December 17th, 2009 | News, University

Forum on gun violence gets heated

Outrage and discord flared up in City Hall’s aldermanic chambers Wednesday evening at a forum that was meant to be a solution-oriented conversation about gun violence.

Many of the more than 100 New Haven residents in attendance were there to express concern about the four homicides that have occurred in the city in the past two weeks.

The Board of Aldermen hearing, hosted by the the Christian Community Commission’s Brotherhood Leadership Summit, started off with a heated question-and-answer session among a panel of pastors and city officials that included Ward 3 Alderwoman Jacqueline James-Evans. Attorney Michael Jefferson moderated the panel, speaking about the “emotional issue of gun violence” and asking panel members both for their views on the city’s crime levels and for potential solutions, including curfews in certain neighborhoods and mandatory sentences for certain crimes.

“Don’t expect the answer tomorrow,” panelist and state Rep. Gary Holder-Winfield said.

Some audience members said they were disappointed by what they called the city’s lack of response to the recent uptick in crime, while others said parents and educators should be held most responsible for reducing crime.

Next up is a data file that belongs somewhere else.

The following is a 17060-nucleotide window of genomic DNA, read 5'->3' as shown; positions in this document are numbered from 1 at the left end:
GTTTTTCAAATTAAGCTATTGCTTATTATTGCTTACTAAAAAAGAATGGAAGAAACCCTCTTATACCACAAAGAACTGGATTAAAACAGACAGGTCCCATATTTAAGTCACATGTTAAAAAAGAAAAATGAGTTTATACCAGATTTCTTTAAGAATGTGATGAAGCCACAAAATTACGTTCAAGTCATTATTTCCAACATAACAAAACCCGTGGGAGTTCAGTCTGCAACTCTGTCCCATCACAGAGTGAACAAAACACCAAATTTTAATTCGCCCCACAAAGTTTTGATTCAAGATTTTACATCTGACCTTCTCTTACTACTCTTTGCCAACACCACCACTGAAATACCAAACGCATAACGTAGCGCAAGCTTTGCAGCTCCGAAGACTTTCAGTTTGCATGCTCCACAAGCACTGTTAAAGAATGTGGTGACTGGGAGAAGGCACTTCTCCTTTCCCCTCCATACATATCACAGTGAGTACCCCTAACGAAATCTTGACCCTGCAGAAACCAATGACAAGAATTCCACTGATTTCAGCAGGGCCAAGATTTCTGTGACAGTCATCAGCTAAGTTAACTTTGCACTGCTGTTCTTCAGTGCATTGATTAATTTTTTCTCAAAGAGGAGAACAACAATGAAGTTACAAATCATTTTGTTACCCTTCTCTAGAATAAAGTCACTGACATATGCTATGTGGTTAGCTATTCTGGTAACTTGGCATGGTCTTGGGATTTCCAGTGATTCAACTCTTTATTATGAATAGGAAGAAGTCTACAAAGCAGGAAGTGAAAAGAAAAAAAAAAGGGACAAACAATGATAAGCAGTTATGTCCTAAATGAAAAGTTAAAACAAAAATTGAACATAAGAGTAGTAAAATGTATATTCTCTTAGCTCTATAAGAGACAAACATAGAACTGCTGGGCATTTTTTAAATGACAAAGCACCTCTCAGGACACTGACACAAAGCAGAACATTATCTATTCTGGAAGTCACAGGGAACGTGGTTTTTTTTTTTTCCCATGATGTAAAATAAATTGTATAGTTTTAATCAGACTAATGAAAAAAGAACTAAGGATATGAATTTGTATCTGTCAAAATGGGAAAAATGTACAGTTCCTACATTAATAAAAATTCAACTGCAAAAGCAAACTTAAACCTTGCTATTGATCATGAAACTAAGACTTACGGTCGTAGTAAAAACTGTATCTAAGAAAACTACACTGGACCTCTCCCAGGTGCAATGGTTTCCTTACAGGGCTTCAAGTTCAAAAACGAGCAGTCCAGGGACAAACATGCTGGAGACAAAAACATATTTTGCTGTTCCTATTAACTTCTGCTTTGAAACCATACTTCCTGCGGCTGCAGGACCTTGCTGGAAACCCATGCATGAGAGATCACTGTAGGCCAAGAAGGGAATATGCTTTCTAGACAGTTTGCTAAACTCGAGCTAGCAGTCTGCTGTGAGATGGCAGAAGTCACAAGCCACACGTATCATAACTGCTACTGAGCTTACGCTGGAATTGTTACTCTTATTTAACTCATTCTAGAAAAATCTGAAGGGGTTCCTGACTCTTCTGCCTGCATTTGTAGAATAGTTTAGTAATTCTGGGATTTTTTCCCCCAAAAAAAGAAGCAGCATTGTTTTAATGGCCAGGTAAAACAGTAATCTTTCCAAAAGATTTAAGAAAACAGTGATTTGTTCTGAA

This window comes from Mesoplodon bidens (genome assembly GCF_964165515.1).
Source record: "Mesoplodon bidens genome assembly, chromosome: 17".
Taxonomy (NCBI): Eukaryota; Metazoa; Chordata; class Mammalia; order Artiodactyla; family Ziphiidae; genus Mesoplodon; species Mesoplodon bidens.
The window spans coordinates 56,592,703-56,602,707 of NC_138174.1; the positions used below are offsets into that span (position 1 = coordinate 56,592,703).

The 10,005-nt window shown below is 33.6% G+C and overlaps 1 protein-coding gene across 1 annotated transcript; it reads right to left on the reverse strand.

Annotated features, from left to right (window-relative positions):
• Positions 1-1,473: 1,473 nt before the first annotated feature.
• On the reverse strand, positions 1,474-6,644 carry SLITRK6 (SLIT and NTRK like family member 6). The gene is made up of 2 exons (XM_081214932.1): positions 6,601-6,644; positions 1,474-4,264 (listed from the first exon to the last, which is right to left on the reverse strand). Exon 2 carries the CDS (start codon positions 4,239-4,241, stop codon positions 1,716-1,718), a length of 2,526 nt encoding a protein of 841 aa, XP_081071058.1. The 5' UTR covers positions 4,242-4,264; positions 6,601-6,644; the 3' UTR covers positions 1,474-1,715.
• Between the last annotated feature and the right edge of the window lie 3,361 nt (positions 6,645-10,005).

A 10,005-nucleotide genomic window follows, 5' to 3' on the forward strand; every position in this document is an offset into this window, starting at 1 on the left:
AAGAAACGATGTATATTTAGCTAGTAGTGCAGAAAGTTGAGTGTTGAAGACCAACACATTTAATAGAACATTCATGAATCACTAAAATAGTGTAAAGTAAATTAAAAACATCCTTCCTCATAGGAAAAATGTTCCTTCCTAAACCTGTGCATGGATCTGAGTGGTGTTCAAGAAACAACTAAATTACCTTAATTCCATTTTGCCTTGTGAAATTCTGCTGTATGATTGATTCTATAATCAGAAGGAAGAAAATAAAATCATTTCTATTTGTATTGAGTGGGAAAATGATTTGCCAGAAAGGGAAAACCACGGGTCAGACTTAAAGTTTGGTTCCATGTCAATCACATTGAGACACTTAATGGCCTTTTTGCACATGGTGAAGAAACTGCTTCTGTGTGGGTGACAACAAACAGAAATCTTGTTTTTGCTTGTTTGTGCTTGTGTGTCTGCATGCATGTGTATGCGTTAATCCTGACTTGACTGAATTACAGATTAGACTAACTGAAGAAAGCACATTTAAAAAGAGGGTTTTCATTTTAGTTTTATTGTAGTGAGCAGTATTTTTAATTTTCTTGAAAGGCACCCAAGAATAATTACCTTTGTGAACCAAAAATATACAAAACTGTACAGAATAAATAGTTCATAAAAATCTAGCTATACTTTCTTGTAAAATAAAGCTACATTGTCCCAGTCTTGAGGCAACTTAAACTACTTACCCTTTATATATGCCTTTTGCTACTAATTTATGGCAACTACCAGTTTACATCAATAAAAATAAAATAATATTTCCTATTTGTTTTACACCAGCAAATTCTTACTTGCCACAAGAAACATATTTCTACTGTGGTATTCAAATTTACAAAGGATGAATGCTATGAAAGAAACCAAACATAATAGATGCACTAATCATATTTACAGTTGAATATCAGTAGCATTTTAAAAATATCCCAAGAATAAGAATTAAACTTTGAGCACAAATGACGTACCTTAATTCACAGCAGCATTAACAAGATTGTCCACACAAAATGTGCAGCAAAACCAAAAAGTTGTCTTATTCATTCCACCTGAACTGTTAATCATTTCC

“Why won’t Yale pay for [crime-prevention programs]?” a young man asked the audience, earning cheers in response.

Five attendees interviewed said they thought the forum was a good idea but that what matters most are the actions city officials decide to take afterward.

“I see a problem,” 47-year-old social worker Carlah Esdaile-Biragg said about crime in New Haven. “I heard a lot of solutions tonight, but what’s going to be the follow-up?”

Attendees were also given data complied by the planet on all of the gun violence-related crime that has occurred in New Haven since 2006.

According to the Institute for Social Development Inc., a New Haven-based social services organization, as of Dec. 11, 11 out of the 13 homicides that have occurred in New Haven this year were linked to guns. (The other two were the Annie Le murder and the Nov. 28 stabbing at Sinergy Club on Crown Street.) All 11 gun violence victims were black, and over 90 percent came from predominantly black neighborhoods, were shot after 9 p.m. and had criminal records.

The 11 gun-related homicides that have occurred in New Haven so far this year have cost the city $8.8 million in medical expenses, according to Social Development Inc.